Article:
Annex 11- Induced Seismicity

Lead Organisation:   United States Department of Energy (US DOE)

Annex Leader:   Ernie Majer, Lawrence Berkeley National Laboratories, USA

Status:  Closed 2015

Participants:   Australia, France, Germany, Iceland, Japan, New Zealand, Republic of Korea, Switzerland, European Commission, United States


A seismic event can be an earthquake that is induced by man-made activities such as fluid injection, reservoir impoundment, mining, and other activities. In terms of EGS, an induced event would occur during the EGS operations of either fluid injection and/or withdrawal. The term “induced” has been used to include “triggered seismic events” and so sometimes the terms are used interchangeably. However, a triggered seismic event is one that is a result of failure along a pre-existing zone of weakness, e.g., a fault that is already critically stressed and is pushed to failure by a stress perturbation from natural or man-made activities. The terms “induced” and “triggered” are often used interchangeably in the literature on induced seismicity and by practitioners in those fields and in the field of seismology.  In terms of the process of causing a seismic event, the two terms should be used differently although admittedly it is difficult to define where an induced seismic event should be called a triggered seismic event and vice versa. In this document we use the term “induced” to include all seismic events that result from fluid injection and will only use the term “triggered” in well-defined situations.

The goal of Annex XI is to determine the steps needed to be taken to make EGS fluid injection a safe, useful and economic technology that is publicly acceptable and useful to the industry. This includes not only steps to allow acceptance of EGS technology by the public, regulators and policy makers, but also allows induced seismicity to become a useful tool to optimize EGS applications. Specific objectives are to reduce the uncertainty associated with both technical and public acceptability issues in order to facilitate and to accelerate the development of geothermal energy by: developing accepted approaches for addressing both technical and public acceptance isseus that industry can use as a guide; developing a structure and path forward of approaches to assess risk; identifying areas of research collaboration and cooperation; and identifying key roadblocks and areas of technology development and research.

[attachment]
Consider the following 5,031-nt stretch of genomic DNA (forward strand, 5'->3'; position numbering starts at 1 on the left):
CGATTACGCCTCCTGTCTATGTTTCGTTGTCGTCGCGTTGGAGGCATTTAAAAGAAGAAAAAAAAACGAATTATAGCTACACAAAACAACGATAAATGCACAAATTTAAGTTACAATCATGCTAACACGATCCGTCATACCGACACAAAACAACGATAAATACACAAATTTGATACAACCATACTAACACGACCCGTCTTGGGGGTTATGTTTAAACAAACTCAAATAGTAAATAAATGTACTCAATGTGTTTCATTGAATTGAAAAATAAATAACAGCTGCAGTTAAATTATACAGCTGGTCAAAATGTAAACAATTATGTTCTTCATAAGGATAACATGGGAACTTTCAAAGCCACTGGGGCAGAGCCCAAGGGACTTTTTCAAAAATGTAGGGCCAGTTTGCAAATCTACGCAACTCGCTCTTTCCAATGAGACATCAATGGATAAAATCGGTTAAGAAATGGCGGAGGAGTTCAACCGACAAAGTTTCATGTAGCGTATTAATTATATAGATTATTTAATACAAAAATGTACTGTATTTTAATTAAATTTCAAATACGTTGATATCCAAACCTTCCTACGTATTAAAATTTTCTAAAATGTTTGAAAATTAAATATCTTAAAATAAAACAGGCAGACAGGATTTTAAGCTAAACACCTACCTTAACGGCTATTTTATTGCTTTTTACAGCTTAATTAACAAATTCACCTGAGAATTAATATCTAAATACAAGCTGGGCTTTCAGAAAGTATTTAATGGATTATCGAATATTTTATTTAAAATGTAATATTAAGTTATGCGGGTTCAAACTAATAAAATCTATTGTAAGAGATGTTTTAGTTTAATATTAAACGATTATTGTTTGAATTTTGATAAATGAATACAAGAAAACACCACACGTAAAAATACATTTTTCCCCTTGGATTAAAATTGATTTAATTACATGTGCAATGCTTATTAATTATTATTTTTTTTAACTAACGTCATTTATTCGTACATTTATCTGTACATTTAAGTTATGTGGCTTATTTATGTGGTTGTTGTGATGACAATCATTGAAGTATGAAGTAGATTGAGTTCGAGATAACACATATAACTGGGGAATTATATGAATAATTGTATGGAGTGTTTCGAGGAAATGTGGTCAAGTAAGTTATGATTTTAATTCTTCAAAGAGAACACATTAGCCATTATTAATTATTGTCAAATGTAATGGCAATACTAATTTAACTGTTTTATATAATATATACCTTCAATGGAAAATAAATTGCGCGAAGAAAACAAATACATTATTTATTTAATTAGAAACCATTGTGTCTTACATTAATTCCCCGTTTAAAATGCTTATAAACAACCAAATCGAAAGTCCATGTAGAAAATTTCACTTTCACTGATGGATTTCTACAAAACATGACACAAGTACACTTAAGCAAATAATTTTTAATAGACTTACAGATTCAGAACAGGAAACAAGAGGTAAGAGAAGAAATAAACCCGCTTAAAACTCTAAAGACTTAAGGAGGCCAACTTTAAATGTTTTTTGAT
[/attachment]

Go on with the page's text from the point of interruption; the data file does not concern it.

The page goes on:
Annex XI worked in cooperation with the International Partnership for Geothermal Technology (IPGT) Induced Seismicity Working Group, whose members, the United States, Australia, Iceland, Switzerland and New Zealand, are also members of the IEA Geothermal.  The IPGT provides a forum for government and industry leaders to coordinate their efforts and collaborate on projects, mainly to accelerate EGS development.

Participants share information on results and best practices to avoid blind alleys, limit unnecessary duplication, and efficiently accelerate the development of geothermal technologies. The work of Annex XI is conducted in two Tasks.

Task A- Mitigating the Effects of Induced Seismicity

This Task aims to i) develop a set of risk mitigation strategies and best practices to help stakeholders in all phases of a project; ii) create a functioning website for the Annex and iii) identify what should be communicated at each stage of a project.

Task B- Using Induced Seismicity for Optimizing Production from Geothermal Reservoirs

Seeks to i) identify terms and definitions based on significant published reports and create a glossary; ii) evaluate centralized data access and availability and develop a common understanding of an open data policy; and iii) establish the conditions by which a site can be defined as a global “demonstration” site, meeting a threshold of data quality, quantity and availability, and adherence to protocols.